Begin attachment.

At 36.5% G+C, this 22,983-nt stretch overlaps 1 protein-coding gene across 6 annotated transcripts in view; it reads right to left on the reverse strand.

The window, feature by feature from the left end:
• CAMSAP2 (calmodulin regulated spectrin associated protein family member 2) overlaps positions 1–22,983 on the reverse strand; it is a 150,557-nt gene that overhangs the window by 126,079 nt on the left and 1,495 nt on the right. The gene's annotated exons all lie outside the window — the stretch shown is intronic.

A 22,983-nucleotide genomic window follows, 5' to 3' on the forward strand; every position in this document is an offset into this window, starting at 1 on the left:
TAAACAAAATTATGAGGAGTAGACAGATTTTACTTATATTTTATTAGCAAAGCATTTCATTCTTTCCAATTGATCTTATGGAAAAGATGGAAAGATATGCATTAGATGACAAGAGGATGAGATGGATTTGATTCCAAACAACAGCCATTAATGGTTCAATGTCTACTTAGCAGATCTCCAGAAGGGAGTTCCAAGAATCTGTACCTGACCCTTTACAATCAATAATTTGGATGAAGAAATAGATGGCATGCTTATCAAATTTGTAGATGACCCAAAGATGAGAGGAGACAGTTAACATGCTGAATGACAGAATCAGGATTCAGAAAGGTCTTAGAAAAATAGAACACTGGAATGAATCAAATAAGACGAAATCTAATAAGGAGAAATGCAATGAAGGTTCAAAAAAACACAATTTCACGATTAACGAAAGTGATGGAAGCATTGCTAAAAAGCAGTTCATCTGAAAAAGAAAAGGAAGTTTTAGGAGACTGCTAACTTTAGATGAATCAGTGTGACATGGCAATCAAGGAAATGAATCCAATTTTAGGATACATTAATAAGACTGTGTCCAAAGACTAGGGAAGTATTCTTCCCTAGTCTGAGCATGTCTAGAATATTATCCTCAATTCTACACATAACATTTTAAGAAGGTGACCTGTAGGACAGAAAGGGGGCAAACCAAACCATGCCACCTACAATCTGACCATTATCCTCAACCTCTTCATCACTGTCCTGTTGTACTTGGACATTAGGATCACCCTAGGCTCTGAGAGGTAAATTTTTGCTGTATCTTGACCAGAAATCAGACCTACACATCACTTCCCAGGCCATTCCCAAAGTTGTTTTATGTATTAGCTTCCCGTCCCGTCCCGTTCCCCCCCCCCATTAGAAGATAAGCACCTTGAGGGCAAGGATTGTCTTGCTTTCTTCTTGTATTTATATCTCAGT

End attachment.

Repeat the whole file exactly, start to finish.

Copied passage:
At 36.5% G+C, this 22,983-nt stretch overlaps 1 protein-coding gene across 6 annotated transcripts in view; it reads right to left on the reverse strand.

The window, feature by feature from the left end:
• CAMSAP2 (calmodulin regulated spectrin associated protein family member 2) overlaps positions 1–22,983 on the reverse strand; it is a 150,557-nt gene that overhangs the window by 126,079 nt on the left and 1,495 nt on the right. The gene's annotated exons all lie outside the window — the stretch shown is intronic.

A 22,983-nucleotide genomic window follows, 5' to 3' on the forward strand; every position in this document is an offset into this window, starting at 1 on the left:
TAAACAAAATTATGAGGAGTAGACAGATTTTACTTATATTTTATTAGCAAAGCATTTCATTCTTTCCAATTGATCTTATGGAAAAGATGGAAAGATATGCATTAGATGACAAGAGGATGAGATGGATTTGATTCCAAACAACAGCCATTAATGGTTCAATGTCTACTTAGCAGATCTCCAGAAGGGAGTTCCAAGAATCTGTACCTGACCCTTTACAATCAATAATTTGGATGAAGAAATAGATGGCATGCTTATCAAATTTGTAGATGACCCAAAGATGAGAGGAGACAGTTAACATGCTGAATGACAGAATCAGGATTCAGAAAGGTCTTAGAAAAATAGAACACTGGAATGAATCAAATAAGACGAAATCTAATAAGGAGAAATGCAATGAAGGTTCAAAAAAACACAATTTCACGATTAACGAAAGTGATGGAAGCATTGCTAAAAAGCAGTTCATCTGAAAAAGAAAAGGAAGTTTTAGGAGACTGCTAACTTTAGATGAATCAGTGTGACATGGCAATCAAGGAAATGAATCCAATTTTAGGATACATTAATAAGACTGTGTCCAAAGACTAGGGAAGTATTCTTCCCTAGTCTGAGCATGTCTAGAATATTATCCTCAATTCTACACATAACATTTTAAGAAGGTGACCTGTAGGACAGAAAGGGGGCAAACCAAACCATGCCACCTACAATCTGACCATTATCCTCAACCTCTTCATCACTGTCCTGTTGTACTTGGACATTAGGATCACCCTAGGCTCTGAGAGGTAAATTTTTGCTGTATCTTGACCAGAAATCAGACCTACACATCACTTCCCAGGCCATTCCCAAAGTTGTTTTATGTATTAGCTTCCCGTCCCGTCCCGTTCCCCCCCCCCATTAGAAGATAAGCACCTTGAGGGCAAGGATTGTCTTGCTTTCTTCTTGTATTTATATCTCAGT